A study in 2007 found that nearly 90 percent of Americans suffer from indigestion, and 70 percent reported a problem with digestion every day. It’s important to look after our digestion system, and when we experience any form of digestive discomfort or issue, it’s usually a sign that something is off kilter.
If you experience ongoing symptoms of indigestion, always refer to a qualified physician to discover the underlying cause and treatment, but by implementing these seven steps during meal times, it can make a great difference in our overall well-being and improve our digestive function.
Sit down to eat
To properly digest our food, we need to be in a relaxed state and allow our bodies to turn focus toward digesting. Ever notice that when you are running around while eating or eating very quickly while trying to accomplish something else that you end up with an upset stomach or excessive belching? Sit down, eat slowly, and thoroughly chew your food before swallowing to help it properly digest.
Take a few deep breaths before you begin eating and bring your attention to your food. The digestion process begins before we even put the food into our mouths, so taking a moment to begin this process will help your body relax and better digest. Pay attention as you eat to the smell of the food, the tastes and textures as you chew. Feel it enter your esophagus and move into your stomach, and take notice of how your stomach feels, when the feeling of hunger goes away, and you feel satisfied. Practicing this mindfulness while eating will also help prevent us from mindless overeating.
Drink room temperature or warm fluids, preferably water
Very cold beverages can dilute your body’s digestive enzymes which are needed to properly break down and absorb the nutrients of our foods, so sticking to smaller sips of room temperature or even warmer fluids, preferably pure water, will aid in the digestive process rather than inhibit it.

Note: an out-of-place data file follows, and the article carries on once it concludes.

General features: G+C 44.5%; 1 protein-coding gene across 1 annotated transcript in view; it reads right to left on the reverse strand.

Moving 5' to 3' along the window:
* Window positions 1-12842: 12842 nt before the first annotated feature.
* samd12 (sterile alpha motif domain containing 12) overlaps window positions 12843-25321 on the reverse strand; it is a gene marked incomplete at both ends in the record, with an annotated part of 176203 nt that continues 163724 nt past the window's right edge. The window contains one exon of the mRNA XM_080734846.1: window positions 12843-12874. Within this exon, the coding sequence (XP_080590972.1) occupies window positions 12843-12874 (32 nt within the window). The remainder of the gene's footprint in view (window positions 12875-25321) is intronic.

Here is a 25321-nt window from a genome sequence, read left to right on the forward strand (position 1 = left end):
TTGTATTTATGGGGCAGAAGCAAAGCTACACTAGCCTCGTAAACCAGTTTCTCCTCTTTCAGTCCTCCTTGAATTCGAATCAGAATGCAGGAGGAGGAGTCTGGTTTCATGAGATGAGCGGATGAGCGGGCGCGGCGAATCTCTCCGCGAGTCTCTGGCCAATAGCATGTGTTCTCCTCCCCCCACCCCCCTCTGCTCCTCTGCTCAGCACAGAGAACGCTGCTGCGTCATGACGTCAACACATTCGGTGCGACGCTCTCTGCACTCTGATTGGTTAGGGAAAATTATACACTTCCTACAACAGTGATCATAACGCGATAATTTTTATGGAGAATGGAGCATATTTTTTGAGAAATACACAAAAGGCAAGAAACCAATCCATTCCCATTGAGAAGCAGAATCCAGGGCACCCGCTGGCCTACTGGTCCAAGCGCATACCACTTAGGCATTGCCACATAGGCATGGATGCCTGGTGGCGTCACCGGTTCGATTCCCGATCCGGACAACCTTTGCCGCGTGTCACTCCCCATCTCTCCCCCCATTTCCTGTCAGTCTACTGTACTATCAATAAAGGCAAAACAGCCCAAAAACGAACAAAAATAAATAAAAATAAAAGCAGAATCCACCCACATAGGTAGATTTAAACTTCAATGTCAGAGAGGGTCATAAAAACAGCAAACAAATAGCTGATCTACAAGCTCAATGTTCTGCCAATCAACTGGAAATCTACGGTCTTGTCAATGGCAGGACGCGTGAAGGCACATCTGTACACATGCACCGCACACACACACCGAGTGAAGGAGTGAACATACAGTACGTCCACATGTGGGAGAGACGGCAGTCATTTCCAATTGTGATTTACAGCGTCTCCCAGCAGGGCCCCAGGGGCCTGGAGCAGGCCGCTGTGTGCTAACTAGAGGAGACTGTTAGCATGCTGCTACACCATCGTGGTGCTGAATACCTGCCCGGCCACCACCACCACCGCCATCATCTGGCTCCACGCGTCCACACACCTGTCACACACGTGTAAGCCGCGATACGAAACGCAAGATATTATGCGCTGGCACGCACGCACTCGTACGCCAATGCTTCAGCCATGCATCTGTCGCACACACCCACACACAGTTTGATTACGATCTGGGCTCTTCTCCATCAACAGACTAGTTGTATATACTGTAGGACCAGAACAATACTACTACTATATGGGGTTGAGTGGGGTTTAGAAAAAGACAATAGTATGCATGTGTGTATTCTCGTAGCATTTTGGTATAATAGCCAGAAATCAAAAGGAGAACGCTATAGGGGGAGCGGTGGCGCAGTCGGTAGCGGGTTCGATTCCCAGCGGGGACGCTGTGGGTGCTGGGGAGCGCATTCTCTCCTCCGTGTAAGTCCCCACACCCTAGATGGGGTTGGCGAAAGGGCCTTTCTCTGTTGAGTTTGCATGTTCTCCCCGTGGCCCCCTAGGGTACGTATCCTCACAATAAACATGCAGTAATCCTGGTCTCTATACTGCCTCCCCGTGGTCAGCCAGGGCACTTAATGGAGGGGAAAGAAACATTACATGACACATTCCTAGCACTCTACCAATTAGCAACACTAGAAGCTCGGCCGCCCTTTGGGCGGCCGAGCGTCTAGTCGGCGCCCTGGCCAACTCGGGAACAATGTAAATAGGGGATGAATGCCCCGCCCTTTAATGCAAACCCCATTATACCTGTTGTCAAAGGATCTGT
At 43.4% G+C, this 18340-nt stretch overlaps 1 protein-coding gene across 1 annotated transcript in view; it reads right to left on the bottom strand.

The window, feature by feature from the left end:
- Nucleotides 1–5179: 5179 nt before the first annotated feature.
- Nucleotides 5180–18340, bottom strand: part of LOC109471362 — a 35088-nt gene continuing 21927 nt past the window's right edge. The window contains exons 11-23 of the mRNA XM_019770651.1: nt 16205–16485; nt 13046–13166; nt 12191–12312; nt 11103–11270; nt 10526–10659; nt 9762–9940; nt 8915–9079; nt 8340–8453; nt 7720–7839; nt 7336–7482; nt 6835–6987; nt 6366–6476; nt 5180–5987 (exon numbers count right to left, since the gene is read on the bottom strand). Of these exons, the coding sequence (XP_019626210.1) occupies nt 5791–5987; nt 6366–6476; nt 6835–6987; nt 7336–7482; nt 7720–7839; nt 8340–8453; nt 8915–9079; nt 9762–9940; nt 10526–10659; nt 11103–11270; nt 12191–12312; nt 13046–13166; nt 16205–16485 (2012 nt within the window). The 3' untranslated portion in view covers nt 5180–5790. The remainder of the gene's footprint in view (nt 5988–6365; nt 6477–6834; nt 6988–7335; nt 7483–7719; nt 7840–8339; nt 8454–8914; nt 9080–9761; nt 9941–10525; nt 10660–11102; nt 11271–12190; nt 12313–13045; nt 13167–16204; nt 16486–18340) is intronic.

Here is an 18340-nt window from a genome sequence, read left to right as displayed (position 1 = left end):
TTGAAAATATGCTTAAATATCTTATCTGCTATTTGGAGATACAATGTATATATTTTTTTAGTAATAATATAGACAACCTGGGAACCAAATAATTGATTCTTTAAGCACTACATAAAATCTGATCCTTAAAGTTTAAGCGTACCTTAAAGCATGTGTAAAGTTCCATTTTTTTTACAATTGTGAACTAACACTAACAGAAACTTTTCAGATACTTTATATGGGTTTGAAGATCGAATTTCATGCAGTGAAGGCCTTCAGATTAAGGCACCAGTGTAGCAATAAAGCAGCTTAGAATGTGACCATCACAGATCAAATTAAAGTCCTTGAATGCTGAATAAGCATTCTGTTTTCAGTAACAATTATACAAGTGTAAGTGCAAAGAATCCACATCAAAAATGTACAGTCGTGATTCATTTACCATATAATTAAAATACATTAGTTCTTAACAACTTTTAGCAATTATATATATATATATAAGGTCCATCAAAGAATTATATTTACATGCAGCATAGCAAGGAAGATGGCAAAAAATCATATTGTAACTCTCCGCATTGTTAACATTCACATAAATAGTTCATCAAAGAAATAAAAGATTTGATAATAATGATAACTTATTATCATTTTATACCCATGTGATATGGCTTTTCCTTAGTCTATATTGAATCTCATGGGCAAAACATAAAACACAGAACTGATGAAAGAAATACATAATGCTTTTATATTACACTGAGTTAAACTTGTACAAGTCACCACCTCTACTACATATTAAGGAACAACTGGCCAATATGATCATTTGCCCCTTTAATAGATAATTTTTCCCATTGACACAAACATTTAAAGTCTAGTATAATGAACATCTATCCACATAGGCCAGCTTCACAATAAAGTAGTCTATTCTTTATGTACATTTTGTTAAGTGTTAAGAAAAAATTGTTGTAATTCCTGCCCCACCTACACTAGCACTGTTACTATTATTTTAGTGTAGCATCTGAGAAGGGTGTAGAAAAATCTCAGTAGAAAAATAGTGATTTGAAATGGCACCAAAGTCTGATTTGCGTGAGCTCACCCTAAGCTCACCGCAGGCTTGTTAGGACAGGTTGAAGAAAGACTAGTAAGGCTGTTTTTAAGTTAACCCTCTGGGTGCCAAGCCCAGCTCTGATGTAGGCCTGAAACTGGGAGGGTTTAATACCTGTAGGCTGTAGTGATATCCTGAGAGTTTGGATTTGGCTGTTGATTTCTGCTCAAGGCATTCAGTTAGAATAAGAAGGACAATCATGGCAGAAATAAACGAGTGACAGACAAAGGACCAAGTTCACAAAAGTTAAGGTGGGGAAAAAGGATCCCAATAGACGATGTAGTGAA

Look for other sources of emotional satisfaction
Our need for food is often entangled with our emotions or our desires for love and understanding. This can lead to “emotional eating”, like when we turn to ice cream after a break up or splurge on an extra serving of mashed potatoes when we’re already full. This “comfort” may bring short term satisfaction, but it can be detrimental to both our mental and physical well-being. By practicing mindfulness, like mentioned earlier, and disconnecting our eating patterns from emotional relationships, we can continue to achieve and develop a healthy digestive process. Qualified professionals can assist if you are having trouble with emotional eating, but looking for emotional support from other channels of our lives can help prevent and diminish our desires of tying emotions to food. Connecting with friends and supportive family members, taking a walk in nature, connecting with a pet, singing, and dancing are great examples that can provide emotional satisfaction away from food.
Eating foods that our gut doesn’t like will cause a form of indigestion. If experiencing frequent indigestion, keeping a log and paying attention to how you feel after eating certain foods can help pinpoint the foods that might be causing distress. Consult a qualified professional about an elimination diet if you feel there are certain foods that you may be experiencing an intolerance with.
Our digestive system “shuts down” when our “fight or flight” response of our nervous system is turned on (stress). If we are in a state of chronic stress, this can lead to ongoing poor digestive function and nutrient absorption. Centering your focus and finding a calm, stress free environment to eat can help reduce those stressors temporarily, but finding ways to cut out daily stress is even more important for longevity of a healthy digestive system.
Garden your Gut
We need to feed the healthy bacteria in our gut with prebiotics and include plenty of fiber in our diets found in many vegetables, fruits, and whole grains. Including foods such as these help to lower blood cholesterol levels, keep the bowels moving, and balance our blood sugar levels. A healthy gut flora is a key component of digestion and nutrient absorption.
Becoming more mindful of our eating patterns and habits can help us better our digestive function and help improve our quality of life.
Try the recipe below to aid in sluggish digestion:
- 2 oz. Chamomile
- 2 oz. Fennel
- 2 oz. Peppermint
- 1 oz. Ground Ginger
- 1 oz. Ground Cinnamon
- Create a mix of the above dried herbs
- Infuse 1 teaspoon of the above mixture in a mug of hot water for 15 minutes.
Refer to your qualified practitioner if you are experiencing ongoing symptoms of indigestion.
by IFBB PRO JESSICA DOLIAS
Bombshell VIP Coach
Certified Nutrition Specialist
Weight Management Specialist
Certified Personal Trainer